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Are Your Expectations Realistic?

1:38 Minute Read.

Do brokers have a telltale sign whether new agents will survive the real estate business? Every month, GRAR reports almost as many agents leaving the business as are joining. When interviewing agents, I have one question that can predict who will make it. Over the last two decades, this one question has set apart the winners from the losers with 100% accuracy:

“How much money do you expect

to earn this year?”

Did you think the agent who sets high-income goals early in their career would last? Think again.

New agents that end up failing offer this as the most common answer: “My goal is to make $100,000 this year!” Upon which, my follow up questions are always, “Have you ever earned that much in a year?" And, "How much did you earn last year?” Truth is, the answers to those questions are by far a more reliable indicator of future earnings.

Why is that? Allow me to throw some armchair psychology at you.

Inside every person is a gauge. For some people, that gauge measures comfort. For others, it measures worth. Think of our income as the needle that moves either higher or lower. Somewhere between HI and LOW is the “everything-is-going-to-be-OK” zone. I’ve watched plenty of agents work hard at keeping that gauge happily in the middle. It’s just human nature.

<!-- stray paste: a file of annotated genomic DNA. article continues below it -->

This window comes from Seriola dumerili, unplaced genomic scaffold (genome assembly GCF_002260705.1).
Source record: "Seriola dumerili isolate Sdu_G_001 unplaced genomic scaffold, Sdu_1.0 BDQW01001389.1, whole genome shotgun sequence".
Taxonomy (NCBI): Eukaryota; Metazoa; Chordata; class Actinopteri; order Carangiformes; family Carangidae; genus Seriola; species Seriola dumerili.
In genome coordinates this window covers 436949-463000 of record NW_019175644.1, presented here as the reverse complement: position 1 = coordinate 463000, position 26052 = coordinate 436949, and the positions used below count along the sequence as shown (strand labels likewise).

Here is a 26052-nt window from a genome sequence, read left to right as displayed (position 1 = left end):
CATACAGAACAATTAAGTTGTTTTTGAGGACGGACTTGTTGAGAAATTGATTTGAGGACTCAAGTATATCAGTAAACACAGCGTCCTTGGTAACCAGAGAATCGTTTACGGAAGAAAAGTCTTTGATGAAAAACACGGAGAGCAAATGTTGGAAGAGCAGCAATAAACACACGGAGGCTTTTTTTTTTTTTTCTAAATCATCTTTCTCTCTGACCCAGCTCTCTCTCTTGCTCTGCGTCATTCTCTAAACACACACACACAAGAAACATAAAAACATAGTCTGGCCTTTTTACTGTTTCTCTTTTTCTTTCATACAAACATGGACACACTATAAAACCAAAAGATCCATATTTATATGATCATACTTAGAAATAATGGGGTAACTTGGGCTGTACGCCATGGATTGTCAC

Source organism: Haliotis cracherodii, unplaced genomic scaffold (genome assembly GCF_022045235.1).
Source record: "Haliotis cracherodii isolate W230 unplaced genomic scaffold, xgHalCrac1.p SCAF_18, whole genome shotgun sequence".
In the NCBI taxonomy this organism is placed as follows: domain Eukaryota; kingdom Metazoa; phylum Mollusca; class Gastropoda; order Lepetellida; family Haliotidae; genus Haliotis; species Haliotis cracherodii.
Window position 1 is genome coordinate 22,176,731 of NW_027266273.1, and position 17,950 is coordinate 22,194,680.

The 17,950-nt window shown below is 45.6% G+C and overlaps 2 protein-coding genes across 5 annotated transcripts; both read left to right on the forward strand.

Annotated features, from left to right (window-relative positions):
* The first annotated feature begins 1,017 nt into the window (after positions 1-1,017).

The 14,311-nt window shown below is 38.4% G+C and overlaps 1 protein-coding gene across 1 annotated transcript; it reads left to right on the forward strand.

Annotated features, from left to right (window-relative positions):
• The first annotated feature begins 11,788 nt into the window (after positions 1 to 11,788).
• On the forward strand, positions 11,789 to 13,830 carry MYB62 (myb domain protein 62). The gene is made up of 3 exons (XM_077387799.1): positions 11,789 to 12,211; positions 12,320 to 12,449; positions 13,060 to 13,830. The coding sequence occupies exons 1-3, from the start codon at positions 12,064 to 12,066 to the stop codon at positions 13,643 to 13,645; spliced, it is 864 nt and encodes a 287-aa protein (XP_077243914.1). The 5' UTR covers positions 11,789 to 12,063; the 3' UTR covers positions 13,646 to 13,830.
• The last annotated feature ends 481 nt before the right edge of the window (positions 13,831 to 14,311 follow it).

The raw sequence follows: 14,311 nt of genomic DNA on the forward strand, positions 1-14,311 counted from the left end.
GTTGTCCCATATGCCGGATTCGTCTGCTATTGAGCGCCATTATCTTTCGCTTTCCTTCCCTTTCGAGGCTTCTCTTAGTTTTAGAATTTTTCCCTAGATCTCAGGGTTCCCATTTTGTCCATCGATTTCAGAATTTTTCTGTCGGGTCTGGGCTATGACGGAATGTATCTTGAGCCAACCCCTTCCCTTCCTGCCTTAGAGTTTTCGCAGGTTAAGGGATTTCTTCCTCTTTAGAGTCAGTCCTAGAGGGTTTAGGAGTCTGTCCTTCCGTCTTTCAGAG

Here’s how it works: It doesn’t matter whether we measure comfort or worth. Our gauge is busy working inside of us. When we feel our meter is running on the low side, we step up our efforts to get back into the OK zone. Likewise, when things are going great, we tend to slack off and enjoy the fruit of our labor. Have you ever noticed experienced agents that work like crazy in the spring and summer and spend their winters in Florida? That’s the same principle at work. It also explains why some agents who make over $200k each year still aren’t happy while others are content with $30k.

It’s all about your internal gauge. And only you can calibrate it.

So, is setting goals a bad idea? Heck no. Rather than setting big goals, it’s better to understand yourself and set reasonable expectations. Good goal setting is not a function of pegging a big number and working towards it. Instead, it’s about stretching your expectations regarding the quality of your life. If you want to earn more in real estate, you redefine what you feel you’re worth or what makes you comfortable. Reach a little. Raise the bar for what you consider just OK. And if you ask me, a 20% improvement each year is very reasonable.

Oh, and if you’re interested in hearing the BEST answer ever given to my question, "How much do you expect to earn this year?" It was this: “Honestly, I don’t have an EARNING goal. Instead, I have a LEARNING goal. I plan to learn everything I can about this business, and then determine its income potential for me.”

As you would guess, that agent is doing just fine!

Are you looking for a broker to help reach your goals?


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